A large public utility company recognized the need to create a generation of world class leaders, elevate value creation, and sharpen their competitive edge. While current leaders had strong technical expertise, to achieve operational excellence and maintain strong market share, they needed to build leaders who could use this technical expertise to be responsive to customers and more strongly results-oriented.
The company was looking for a partner with robust empirical research on leadership competencies and a strong, results-focused methodology for developing leadership capability. They also needed someone who would build custom solutions around the company’s specific needs. The company selected The RBL Group as their partner in architecting and delivering a leadership university.
The project rolled out in four phases. The first phase focused on making sure the strategy and goals for the leadership university were clearly identified and aligned with business outcomes. This phase also involved work to articulate and formalize the key attributes that make the company’s leaders uniquely aligned to external stakeholders expectations.
During Phase 2, the company worked with RBL to create the program’s curriculum architecture (who gets taught what, when, and how) and establish the appropriate organizational structure, resources, metrics, and timelines. Decisions like which skills and competencies to focus on at which level, what the right mix of internal and external trainers, as well as where the university interfaces with the rest of the organization, what funding it would receive, etc. were all weighed in light of the strategic intent and needed outcomes and metrics.
Phase 3 consisted of designing the key flagship programs for different talent pools (senior executive, director, manager, high-potential) and creating an implementation plan. Programs contained a mix of action-learning projects, in-class instruction, assessments and individual coaching, and were designed to help leaders learn, apply, and build on core concepts over time. Each learning module included a visit to another company renowned for its excellence in the topic being explored.
During the fourth stage, the company deployed the programs, measured results, and communicated the results to key stakeholders to help support the investment in leadership. RBL facilitators were part of the delivery teams for all levels for the first three years, gradually building internal capability and certifying internal delivery teams. Module-level and program-level feedback helped refine and adapt the programs and ensured impact. Action-learning projects were strongly supported internally with processes to make sure the projects get executed and were measured for impact. The annual showcase of the action-learning projects serves as an incentive to participants and a way to communicate the investment and business impact both throughout the business and in the broader government and business community.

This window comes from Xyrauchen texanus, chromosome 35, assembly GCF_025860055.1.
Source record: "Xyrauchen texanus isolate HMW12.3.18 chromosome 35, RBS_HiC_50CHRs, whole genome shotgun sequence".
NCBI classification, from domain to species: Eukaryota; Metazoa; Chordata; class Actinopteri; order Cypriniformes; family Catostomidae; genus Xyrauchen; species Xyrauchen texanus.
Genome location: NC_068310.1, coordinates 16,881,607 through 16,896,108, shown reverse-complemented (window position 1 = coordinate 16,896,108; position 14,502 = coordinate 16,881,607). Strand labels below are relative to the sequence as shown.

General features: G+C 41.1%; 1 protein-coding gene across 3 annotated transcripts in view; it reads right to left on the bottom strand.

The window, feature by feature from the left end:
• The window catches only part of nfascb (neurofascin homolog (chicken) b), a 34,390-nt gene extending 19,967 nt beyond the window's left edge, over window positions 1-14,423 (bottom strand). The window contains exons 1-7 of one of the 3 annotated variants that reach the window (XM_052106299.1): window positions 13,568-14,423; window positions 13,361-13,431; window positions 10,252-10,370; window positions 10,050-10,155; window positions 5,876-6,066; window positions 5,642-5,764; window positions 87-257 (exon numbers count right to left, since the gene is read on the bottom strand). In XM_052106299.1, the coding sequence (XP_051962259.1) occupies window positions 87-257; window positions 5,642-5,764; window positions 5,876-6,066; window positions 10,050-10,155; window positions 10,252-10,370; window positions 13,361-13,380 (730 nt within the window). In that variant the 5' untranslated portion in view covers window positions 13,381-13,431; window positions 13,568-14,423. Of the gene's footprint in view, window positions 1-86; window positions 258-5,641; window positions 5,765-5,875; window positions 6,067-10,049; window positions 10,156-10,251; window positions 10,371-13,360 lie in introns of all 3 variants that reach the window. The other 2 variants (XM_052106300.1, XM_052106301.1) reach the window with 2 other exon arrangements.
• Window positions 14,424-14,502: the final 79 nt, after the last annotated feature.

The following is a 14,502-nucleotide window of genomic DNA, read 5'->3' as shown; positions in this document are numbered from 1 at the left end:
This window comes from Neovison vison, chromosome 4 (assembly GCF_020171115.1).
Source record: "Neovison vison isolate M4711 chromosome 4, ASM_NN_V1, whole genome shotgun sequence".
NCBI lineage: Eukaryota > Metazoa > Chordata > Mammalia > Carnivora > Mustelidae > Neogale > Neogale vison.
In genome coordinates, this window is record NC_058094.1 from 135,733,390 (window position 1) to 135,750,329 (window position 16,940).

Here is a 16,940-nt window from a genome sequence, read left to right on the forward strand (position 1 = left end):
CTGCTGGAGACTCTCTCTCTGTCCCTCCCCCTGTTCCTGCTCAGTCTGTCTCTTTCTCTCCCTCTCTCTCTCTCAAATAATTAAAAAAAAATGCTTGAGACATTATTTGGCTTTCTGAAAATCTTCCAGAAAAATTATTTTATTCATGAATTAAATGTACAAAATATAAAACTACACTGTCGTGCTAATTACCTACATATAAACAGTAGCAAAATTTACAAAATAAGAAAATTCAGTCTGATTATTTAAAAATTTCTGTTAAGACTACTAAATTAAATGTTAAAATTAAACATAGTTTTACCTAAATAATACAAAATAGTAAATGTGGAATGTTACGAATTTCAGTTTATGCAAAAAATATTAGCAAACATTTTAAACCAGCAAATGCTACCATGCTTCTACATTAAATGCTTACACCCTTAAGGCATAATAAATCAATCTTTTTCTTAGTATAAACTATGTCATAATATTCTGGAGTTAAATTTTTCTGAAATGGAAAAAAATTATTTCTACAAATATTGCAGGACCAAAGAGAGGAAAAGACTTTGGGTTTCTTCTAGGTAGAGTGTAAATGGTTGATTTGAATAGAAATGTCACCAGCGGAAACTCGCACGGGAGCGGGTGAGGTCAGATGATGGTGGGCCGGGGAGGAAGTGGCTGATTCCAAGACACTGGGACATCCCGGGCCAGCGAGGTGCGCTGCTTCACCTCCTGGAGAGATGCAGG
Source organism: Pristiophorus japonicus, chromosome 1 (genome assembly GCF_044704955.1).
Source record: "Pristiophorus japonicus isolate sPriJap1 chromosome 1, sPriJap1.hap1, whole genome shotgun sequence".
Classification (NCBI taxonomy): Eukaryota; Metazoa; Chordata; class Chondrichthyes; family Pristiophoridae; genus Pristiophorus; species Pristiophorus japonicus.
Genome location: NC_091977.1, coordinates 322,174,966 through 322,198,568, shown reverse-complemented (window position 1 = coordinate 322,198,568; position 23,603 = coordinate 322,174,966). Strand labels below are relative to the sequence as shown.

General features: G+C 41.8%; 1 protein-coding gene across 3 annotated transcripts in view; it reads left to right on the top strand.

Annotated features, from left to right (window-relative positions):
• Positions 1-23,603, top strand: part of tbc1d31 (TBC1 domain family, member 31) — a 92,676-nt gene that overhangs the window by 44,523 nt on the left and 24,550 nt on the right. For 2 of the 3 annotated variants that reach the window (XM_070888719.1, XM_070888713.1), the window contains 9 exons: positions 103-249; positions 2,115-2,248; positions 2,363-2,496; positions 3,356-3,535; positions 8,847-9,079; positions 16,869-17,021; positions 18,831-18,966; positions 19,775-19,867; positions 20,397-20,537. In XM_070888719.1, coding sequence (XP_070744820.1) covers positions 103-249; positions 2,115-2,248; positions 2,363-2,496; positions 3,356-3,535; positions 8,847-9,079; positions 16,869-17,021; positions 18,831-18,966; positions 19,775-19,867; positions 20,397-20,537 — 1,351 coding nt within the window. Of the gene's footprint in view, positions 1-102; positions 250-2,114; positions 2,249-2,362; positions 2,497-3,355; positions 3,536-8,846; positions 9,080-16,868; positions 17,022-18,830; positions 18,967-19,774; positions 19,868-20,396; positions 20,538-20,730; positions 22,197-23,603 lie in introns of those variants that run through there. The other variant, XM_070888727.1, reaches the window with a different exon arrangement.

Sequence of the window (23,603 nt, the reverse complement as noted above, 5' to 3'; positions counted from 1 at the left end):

In the last four years, the company has deployed programs for over 400 participants, building a robust pipeline of leaders capable of meeting business challenges and delivering stakeholder results. The leadership university has raised the profile of the company in the region, including becoming an employer-of-choice in the region.
One of the key measures of success was the impact on operational excellence and maintaining market share. Action-learning projects were the most direct way to track the financial impact of the programs on these goals.
Over the past 4 years of the program, more than 100 action learning projects have been completed. One successful action learning project had a goal to optimize auxiliary power consumption in steam power plants. The project team created a process and database monitoring system to measure and manage consumption across the plant. An initial pilot at a single plant saved the company $2.5 million over the year. This successful outcome led to recognition from the CEO and approval for implementation across all steam power plants. Projected cost savings from the company-wide implementation ranged from $16 million - $46 million a year.